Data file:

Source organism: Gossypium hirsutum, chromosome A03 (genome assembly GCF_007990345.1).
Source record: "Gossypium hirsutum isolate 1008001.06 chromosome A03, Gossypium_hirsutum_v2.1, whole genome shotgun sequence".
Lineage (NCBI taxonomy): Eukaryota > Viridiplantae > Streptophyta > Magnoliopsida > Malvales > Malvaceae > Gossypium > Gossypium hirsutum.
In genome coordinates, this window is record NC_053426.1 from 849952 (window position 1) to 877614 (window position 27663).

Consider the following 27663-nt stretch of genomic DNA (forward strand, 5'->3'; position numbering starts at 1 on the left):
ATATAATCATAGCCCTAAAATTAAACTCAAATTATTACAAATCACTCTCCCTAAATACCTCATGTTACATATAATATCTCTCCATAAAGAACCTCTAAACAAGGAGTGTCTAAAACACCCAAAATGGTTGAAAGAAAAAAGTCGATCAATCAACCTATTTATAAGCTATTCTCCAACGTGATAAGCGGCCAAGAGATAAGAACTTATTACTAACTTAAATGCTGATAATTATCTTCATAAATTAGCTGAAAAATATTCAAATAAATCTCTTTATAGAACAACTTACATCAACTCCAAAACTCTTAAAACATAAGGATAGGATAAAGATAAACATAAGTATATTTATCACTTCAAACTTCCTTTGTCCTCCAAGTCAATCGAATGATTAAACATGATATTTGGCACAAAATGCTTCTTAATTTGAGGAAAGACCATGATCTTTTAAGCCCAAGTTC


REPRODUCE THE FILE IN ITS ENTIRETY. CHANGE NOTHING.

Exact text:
Source organism: Gossypium hirsutum, chromosome A03 (genome assembly GCF_007990345.1).
Source record: "Gossypium hirsutum isolate 1008001.06 chromosome A03, Gossypium_hirsutum_v2.1, whole genome shotgun sequence".
Lineage (NCBI taxonomy): Eukaryota > Viridiplantae > Streptophyta > Magnoliopsida > Malvales > Malvaceae > Gossypium > Gossypium hirsutum.
In genome coordinates, this window is record NC_053426.1 from 849952 (window position 1) to 877614 (window position 27663).

Consider the following 27663-nt stretch of genomic DNA (forward strand, 5'->3'; position numbering starts at 1 on the left):
ATATAATCATAGCCCTAAAATTAAACTCAAATTATTACAAATCACTCTCCCTAAATACCTCATGTTACATATAATATCTCTCCATAAAGAACCTCTAAACAAGGAGTGTCTAAAACACCCAAAATGGTTGAAAGAAAAAAGTCGATCAATCAACCTATTTATAAGCTATTCTCCAACGTGATAAGCGGCCAAGAGATAAGAACTTATTACTAACTTAAATGCTGATAATTATCTTCATAAATTAGCTGAAAAATATTCAAATAAATCTCTTTATAGAACAACTTACATCAACTCCAAAACTCTTAAAACATAAGGATAGGATAAAGATAAACATAAGTATATTTATCACTTCAAACTTCCTTTGTCCTCCAAGTCAATCGAATGATTAAACATGATATTTGGCACAAAATGCTTCTTAATTTGAGGAAAGACCATGATCTTTTAAGCCCAAGTTC